After the athletic teams entered the Pacific Coast conference in 1926, the Southern Branch student council adopted the nickname "Bruins", a name offered by the student council at UC Berkeley. In 1927, the Regents renamed the Southern Branch the University of California at Los Angeles. In the same year, the state broke ground in Westwood on land sold for $1 million, less than one-third its value, by real estate developers Edwin and Harold Janss, for whom the Janss Steps are named; the campus in Westwood opened to students in 1929. The original four buildings were the College Library, Royce Hall, the Physics-Biology Building, the Chemistry Building, arrayed around a quadrangular courtyard on the 400 acre campus; the first undergraduate classes on the new campus were held in 1929 with 5,500 students. After lobbying by alumni, faculty and community leaders, UCLA was permitted to award the master's degree in 1933, the doctorate in 1936, against continued resistance from UC Berkeley. A timeline of the history can be found on its website, as well
Javier Ángel Encinas Bardem is a Spanish actor. Bardem won the Academy Award for Best Supporting Actor for his role as the psychopathic assassin Anton Chigurh in the 2007 Coen Brothers film No Country for Old Men, he has received critical acclaim for roles in films such as Jamón, jamón, Carne trémula, Vicky Cristina Barcelona, Boca a boca, Los lunes al sol, Mar adentro, Skyfall, for which he received both a BAFTA and a SAG nomination for Best Supporting Actor. Bardem has won a Screen Actors Guild Award, a BAFTA, five Goya Awards, two European Film Awards, a Prize for Best Actor at Cannes and two Volpi Cups at Venice for his work, he is the first Spanish actor to be nominated for an Oscar, as well as the first Spaniard to win one, for Best Supporting Actor in No Country for Old Men, 2008. He received his third Academy Award nomination, second Best Actor nomination, for the film Biutiful. Bardem was born in the Canary Islands, Spain, his mother, Pilar Bardem, is an actress, his father, José Carlos Encinas Doussinague, was a businessman involved in environmental work.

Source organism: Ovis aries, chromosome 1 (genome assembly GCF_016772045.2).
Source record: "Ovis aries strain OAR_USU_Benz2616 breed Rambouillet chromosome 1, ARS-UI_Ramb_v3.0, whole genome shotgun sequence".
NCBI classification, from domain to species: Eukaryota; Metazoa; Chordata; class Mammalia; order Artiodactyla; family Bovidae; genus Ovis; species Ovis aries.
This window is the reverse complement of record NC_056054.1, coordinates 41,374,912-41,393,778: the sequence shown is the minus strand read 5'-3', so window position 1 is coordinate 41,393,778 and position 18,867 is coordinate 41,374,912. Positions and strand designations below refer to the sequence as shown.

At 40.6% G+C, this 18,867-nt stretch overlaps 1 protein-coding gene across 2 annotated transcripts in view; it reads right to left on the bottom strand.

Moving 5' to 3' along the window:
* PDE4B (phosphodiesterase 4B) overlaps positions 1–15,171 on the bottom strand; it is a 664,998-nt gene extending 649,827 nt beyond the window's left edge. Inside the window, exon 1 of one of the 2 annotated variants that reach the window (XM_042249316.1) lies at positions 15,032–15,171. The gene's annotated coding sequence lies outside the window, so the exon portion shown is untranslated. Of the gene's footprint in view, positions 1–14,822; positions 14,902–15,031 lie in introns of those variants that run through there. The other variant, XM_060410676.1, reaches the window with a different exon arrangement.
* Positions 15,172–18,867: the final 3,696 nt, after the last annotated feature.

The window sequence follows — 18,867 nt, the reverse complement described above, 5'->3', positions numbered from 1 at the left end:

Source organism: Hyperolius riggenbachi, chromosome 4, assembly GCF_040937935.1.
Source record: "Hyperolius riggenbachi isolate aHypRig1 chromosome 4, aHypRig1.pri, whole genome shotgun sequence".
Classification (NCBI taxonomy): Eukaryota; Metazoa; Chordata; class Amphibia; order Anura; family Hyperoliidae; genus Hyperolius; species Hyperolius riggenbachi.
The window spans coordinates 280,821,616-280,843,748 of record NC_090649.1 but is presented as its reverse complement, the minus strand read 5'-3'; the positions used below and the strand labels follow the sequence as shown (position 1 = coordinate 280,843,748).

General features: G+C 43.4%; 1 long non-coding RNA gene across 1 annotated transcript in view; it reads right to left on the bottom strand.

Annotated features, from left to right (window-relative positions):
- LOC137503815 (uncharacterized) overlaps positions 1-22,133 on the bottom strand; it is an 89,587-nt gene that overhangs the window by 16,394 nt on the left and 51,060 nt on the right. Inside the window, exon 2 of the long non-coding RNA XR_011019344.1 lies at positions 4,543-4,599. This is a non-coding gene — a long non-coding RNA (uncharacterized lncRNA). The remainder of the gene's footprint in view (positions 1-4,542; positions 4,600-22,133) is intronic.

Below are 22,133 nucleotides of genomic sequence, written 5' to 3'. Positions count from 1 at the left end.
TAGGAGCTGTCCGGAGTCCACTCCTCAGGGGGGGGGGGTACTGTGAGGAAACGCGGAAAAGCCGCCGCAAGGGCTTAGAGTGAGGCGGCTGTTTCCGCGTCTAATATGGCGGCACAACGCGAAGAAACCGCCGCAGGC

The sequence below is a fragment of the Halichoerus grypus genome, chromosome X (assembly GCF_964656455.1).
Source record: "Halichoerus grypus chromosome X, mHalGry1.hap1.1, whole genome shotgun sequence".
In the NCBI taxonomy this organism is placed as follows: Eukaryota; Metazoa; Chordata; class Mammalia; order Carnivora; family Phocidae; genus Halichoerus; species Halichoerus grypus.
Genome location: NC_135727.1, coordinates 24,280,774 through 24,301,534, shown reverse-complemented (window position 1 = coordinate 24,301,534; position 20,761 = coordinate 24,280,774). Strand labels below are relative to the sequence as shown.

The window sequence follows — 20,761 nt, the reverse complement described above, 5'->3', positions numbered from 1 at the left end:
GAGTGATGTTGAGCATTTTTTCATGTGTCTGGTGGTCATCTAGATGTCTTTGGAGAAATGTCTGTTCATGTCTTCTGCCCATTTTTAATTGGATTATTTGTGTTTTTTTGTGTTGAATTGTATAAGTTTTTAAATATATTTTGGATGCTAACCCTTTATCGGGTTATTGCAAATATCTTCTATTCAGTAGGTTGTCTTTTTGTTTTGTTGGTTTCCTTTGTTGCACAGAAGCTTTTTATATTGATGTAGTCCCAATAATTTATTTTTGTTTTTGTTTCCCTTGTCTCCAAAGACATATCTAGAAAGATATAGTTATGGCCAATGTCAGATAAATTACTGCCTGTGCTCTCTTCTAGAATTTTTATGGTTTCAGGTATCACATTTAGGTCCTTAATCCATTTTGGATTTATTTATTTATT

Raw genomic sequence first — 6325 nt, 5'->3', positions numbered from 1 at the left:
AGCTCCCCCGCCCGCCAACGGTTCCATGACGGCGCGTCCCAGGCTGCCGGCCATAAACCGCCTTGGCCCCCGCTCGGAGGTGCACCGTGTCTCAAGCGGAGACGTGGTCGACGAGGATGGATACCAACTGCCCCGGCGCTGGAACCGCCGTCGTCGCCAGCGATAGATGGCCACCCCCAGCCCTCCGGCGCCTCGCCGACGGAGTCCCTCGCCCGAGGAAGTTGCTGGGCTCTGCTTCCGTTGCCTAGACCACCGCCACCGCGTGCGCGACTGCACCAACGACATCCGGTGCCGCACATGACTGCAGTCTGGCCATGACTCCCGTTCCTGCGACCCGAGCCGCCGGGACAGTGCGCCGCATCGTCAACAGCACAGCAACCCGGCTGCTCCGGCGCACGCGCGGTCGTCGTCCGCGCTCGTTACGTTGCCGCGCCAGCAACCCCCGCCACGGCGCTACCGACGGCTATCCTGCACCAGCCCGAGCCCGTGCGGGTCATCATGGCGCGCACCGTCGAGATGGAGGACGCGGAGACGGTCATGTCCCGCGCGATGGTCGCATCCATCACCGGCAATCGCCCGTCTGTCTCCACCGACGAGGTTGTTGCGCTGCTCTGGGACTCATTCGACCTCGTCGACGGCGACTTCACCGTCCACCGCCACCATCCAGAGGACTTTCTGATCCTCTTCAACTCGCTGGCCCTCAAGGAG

The two separated shortly after his birth and his mother raised him alone. Bardem comes from a long line of filmmakers and actors dating back to the earliest days of Spanish cinema. Both his older brother and sister, Carlos and Mónica, are actors, he comes from a political background, as his uncle Juan Antonio was imprisoned by Franco for his anti-fascist films. Bardem was brought up in the Roman Catholic faith by his grandmother; as a child, he spent time on film sets. At age six, he made his first film appearance, in Fernando Fernán Gómez's El Pícaro, he played rugby for the junior Spanish National Team. Though he grew up in a family full of actors, Bardem did not see himself going into the family business. Painting was his first love, he went on to study painting for four years at Madrid's Escuela de Artes y Oficios. In need of money he took acting jobs to support his painting, but he says he was a bad painter and abandoned that career pursuit. In 1989, for the Spanish comedy show El Día Por Delante, he had to wear a Superman costume for a comedic sketch, a job that made him question whether he wanted to be an actor at all.